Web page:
Sochi Olympics TV moment: Slopestyle sweep, skating slip
With slopestyle, figure skating and skeleton all in action Thursday, it was a day without one big narrative but plenty of juicy smaller ones.
Russian figure-skating superstar Evgeni Plushenko practically set off a local media riot when he had an 11th-hour opt-out of the men’s singles competition due to a back injury; the skeletal American Noelle Pikus-Pace looked for a comeback story to make TV Olympics producers giddy; and U.S. slopestyler Joss Christensen became, well, the polite Shaun White. Five streams in NBC’s Olympics telecast Thursday.
--U.S. audiences could be delighted by the Olympic plaza sight of three American flags waving overhead after U.S. men took gold, silver and bronze in the newly christened event of ski slopestyle (Gus Kenworthy and Nick Goepper came in second and third, respectively, to Christensen’s first-place finish). It was only the third-ever Yankee sweep in the Winter Games, and the first since 2002. “It’s unbelievable that the United States has swept the podium with such a strong international field,” said one NBC commentator. Indeed, ski slopestyle has plenty of foreign competitors, though it wouldn’t exactly be clear from NBC’s prime-time telecast, in which the race was edited to feel as if about 90% of the sport’s Olympians come from the U.S. The only foreign national we saw with any regularity was Swede Henrik Harlaut, and that may only be because the director found it too hard to resist his skivvy exposure.
--Speaking of the stars and stripes, has there been an announcer as boomingly patriotic--and frustratingly un-insightful--as luge and skeleton play-by-play man Leigh Diffey? Favoring bombast over analysis, as he has so far these Games, Diffey did little to shed light on the tactics or nuanced history of Pikus-Pace, the 31-year-old out-of-retirement American skeleton challenger trying to win the first medal for a U.S. woman in the sport since 2002. Diffey actually has little experience calling snow sports and is mainly an auto-racing analyst. (Don’t worry, sliding enthusiasts, it’s not just you. The first Google autocomplete for Diffey is “Leigh Diffey annoying” and leads to auto-racing posts with lines like “Is it just me or is Leigh Diffey the most annoying race commentator on the air? and “He’s annoying, and ‘he isn’t overly knowledgeable of F1.”)
Fortunately we were treated to the first-person post-race breakdown, an endearing luge and skeleton tradition. (Can you imagine NFL players doing anything like that?) Also fortunately, Pikus-Pace told trackside reporter Lewis Johnson that she’s “just trying to take it one curve at a time,” the best twist on a sports cliche we’ve heard in a long time.
--It was a night of pain in the figure-skating realm. Plushenko had his back tweak that caused him to opt out of the men’s competition when he couldn’t compete in the short program. NBC’s team of Tom Hammond, Scott Hamilton and Sandra Bezic had the expected schmaltz about “a sad goodbye for a great champion” and “he gave his body for his country.” The Russian sports commentariat was less kind, questioning why the 31-year-old hadn’t made way for a younger competitor before the Games started. “It’s on the conscience of Zhenya, the team and the federation,” 1994 gold medalist Alexei Urmanov told R-sport, using Plushenko’s nickname. “Perform through the pain for the honor of the country,” Igor Lebedev, a member of parliament, scolded on Twitter. Talk about adding insult to injury.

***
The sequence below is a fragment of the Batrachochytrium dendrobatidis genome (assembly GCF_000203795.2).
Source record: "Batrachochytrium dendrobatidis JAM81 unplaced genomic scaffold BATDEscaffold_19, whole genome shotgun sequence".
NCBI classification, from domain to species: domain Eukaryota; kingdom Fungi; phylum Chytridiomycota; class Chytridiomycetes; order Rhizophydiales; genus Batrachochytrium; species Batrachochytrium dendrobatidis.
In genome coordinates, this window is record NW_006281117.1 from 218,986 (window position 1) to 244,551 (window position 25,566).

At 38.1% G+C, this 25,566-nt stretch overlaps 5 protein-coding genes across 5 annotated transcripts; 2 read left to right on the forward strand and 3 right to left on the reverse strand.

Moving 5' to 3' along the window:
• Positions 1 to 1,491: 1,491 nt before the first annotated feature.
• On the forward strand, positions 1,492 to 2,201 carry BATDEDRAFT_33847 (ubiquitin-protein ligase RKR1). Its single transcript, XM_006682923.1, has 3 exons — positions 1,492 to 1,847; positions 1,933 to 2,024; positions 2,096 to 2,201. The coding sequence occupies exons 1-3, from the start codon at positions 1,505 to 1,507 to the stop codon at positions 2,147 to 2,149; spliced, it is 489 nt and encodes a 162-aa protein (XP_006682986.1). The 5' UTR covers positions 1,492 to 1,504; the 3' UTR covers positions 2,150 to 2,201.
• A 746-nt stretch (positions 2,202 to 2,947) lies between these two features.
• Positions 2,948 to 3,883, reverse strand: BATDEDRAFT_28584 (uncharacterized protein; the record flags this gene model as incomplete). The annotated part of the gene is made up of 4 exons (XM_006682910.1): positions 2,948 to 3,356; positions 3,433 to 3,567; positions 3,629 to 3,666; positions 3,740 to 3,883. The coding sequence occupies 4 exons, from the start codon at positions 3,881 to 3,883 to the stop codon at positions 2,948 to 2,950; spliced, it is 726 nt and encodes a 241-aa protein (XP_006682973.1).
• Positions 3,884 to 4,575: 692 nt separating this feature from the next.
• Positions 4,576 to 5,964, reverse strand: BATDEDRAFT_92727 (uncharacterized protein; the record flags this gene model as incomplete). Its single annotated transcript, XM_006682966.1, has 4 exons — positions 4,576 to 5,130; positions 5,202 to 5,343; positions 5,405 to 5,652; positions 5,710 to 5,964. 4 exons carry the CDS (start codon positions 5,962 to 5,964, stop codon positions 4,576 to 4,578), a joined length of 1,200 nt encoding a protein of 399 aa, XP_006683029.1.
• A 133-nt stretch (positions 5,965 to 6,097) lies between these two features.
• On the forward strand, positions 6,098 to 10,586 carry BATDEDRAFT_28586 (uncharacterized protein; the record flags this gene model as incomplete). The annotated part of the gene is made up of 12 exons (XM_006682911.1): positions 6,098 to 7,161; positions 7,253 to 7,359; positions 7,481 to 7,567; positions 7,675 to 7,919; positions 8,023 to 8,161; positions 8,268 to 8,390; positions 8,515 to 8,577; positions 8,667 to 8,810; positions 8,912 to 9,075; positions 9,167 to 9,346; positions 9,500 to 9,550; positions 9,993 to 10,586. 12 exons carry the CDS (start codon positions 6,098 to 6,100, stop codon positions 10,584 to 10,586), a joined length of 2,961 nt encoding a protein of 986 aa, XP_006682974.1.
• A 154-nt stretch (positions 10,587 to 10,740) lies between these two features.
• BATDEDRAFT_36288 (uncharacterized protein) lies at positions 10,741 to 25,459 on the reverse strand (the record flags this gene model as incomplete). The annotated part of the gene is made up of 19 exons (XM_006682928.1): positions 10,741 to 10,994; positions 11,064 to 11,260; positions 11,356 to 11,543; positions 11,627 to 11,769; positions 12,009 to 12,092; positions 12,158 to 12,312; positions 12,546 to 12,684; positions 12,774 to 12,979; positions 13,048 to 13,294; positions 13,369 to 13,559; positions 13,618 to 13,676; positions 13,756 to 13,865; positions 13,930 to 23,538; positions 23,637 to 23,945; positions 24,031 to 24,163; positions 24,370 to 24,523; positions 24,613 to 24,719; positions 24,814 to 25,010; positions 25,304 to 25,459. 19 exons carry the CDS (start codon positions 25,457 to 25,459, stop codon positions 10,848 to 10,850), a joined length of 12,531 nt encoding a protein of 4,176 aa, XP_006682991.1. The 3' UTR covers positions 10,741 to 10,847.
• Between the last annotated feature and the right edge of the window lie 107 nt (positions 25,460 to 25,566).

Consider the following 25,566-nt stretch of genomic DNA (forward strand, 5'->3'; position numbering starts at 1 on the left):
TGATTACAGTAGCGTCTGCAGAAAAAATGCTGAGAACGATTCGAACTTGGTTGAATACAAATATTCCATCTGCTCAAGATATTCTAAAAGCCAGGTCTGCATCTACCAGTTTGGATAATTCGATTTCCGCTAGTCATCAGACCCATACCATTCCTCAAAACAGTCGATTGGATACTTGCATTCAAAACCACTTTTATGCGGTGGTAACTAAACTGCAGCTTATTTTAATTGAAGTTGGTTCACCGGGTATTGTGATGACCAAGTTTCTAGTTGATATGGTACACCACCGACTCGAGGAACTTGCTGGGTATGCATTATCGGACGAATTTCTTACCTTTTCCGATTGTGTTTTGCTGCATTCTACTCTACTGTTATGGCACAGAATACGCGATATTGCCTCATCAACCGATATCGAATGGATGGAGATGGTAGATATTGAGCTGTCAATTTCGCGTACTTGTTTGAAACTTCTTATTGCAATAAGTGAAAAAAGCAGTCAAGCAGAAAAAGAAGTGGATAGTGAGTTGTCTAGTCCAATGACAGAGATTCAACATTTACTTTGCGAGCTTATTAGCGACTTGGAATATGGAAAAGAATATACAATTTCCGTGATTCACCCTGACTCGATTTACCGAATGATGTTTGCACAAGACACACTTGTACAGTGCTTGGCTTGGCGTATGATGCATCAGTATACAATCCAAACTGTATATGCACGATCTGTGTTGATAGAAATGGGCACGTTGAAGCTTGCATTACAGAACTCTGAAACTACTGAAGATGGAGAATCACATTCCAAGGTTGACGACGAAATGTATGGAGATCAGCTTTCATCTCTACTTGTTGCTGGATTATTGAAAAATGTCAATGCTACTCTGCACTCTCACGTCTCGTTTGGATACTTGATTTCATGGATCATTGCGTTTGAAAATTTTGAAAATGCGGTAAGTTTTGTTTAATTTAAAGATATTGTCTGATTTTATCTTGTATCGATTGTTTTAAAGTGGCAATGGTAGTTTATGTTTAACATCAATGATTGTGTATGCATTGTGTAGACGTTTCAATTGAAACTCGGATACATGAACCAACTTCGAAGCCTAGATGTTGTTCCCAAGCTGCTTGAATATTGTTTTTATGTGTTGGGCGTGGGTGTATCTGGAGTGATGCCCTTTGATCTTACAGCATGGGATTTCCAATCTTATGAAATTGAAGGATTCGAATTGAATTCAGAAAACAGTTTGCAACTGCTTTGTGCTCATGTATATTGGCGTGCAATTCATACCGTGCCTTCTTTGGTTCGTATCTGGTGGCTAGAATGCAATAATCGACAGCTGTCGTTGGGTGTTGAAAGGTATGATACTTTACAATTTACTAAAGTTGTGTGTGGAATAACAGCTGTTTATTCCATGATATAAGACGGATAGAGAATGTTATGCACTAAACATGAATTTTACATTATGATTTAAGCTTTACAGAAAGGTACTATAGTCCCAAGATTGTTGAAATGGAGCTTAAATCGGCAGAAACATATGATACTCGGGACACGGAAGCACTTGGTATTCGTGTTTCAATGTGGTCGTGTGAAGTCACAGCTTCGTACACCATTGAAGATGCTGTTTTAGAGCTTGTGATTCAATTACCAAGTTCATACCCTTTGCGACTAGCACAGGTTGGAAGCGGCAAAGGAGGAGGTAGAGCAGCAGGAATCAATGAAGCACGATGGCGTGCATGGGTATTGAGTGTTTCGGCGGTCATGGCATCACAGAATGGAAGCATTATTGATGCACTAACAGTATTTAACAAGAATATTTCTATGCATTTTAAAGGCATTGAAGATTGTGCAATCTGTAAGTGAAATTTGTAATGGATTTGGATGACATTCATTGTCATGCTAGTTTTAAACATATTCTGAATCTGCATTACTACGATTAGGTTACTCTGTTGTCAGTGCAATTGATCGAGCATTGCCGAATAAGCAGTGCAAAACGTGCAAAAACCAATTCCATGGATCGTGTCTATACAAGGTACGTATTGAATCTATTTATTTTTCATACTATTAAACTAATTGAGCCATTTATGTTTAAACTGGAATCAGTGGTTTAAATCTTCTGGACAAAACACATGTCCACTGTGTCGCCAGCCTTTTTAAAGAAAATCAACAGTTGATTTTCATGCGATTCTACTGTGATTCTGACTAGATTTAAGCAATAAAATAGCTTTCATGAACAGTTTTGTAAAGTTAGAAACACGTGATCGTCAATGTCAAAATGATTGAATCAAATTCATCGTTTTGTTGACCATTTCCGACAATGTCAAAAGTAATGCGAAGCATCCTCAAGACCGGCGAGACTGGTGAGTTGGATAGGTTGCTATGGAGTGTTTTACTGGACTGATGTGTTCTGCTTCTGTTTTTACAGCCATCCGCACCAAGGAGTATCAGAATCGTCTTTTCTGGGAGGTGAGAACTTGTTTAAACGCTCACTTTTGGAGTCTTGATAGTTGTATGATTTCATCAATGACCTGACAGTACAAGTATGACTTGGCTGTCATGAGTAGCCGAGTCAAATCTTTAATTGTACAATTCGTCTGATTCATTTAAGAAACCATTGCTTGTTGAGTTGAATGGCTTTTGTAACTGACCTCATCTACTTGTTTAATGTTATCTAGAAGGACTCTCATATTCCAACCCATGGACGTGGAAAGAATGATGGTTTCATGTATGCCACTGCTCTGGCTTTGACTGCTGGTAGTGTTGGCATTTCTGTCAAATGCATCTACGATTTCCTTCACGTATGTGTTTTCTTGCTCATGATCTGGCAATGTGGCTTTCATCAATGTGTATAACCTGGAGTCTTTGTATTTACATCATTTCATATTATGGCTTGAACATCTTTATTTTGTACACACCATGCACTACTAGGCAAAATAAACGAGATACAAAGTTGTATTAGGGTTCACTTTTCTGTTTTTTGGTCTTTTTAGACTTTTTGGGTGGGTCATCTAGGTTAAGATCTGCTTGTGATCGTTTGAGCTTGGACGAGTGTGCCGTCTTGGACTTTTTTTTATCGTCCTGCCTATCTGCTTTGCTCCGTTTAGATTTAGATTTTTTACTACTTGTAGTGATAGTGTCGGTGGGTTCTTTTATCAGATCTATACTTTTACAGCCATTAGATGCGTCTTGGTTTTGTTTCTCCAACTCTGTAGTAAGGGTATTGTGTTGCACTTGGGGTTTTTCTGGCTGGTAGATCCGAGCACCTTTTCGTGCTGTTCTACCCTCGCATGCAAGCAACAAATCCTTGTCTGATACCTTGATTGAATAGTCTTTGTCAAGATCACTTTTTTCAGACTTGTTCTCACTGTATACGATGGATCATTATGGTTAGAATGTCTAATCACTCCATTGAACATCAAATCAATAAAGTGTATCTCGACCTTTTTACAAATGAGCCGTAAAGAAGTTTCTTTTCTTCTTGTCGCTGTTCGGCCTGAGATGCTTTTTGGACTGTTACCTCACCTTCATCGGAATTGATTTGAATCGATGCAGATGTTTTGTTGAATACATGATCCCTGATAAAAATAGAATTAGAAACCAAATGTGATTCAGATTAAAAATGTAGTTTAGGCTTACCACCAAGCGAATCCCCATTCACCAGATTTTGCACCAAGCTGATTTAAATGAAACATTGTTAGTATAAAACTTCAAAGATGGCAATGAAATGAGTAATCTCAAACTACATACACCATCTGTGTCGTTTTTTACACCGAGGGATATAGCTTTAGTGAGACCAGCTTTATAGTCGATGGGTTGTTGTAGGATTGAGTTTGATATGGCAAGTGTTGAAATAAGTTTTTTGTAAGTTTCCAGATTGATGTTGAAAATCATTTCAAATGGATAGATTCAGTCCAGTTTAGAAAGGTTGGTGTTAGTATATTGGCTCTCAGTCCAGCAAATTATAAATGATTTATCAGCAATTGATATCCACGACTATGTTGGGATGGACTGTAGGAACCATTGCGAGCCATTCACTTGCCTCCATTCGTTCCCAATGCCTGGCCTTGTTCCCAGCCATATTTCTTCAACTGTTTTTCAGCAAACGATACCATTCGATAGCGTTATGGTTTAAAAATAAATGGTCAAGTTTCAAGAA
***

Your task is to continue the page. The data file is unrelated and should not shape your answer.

--Also at the Iceberg Skating Palace on Thursday, Illinois teenager Jason Brown had the skate of all skates, but it was another injury that became a broadcast fixture as Jeremy Abbot landed on the front of his skates and pitched forward, smacking his hip and running up on the wall, looking more like a competitor from the venue’s short-track events. Things looked bleak but Abbott got up, to no shortage of giddy exclamation from Hamilton that almost made you enjoy the gritty move a little less. Abbott was winning in a post-skate interview with Andrea Joyce, though, when he said that “My personal story has always been about perseverance and getting up when you fall. Maybe I’m not an Olympic champion but if nothing else I can teach the world that.”
--Finally, just because. U.S. men’s curling escaped with a win over Germany after a near-disastrous 10th end. Even with the victory Shus & Co. were still near the bottom of the standings (and, as it turned out, would lose not long after to lowly Russia). But in that moment there was some vindication for the embattled skip and U.S. curling as a whole. After watching the team escape cataclysm in the final end at 2 a.m., America could turn off the TV, dreaming of stones and sweepers and hammers all the night long.
[For the record, 1:48 p.m. PST, Feb. 14: An earlier version of this article referred to Jason Brown as Jason Aaron.]
[Note: This is part of an ongoing series documenting the Sochi Olympics from a TV perspective. Every morning of the Games, we’ll look at a key moment from the previous day that NBC captured, elevated, honored, bungled or otherwise reported in a notable way, as only the most-televised event on the planet can be covered.]
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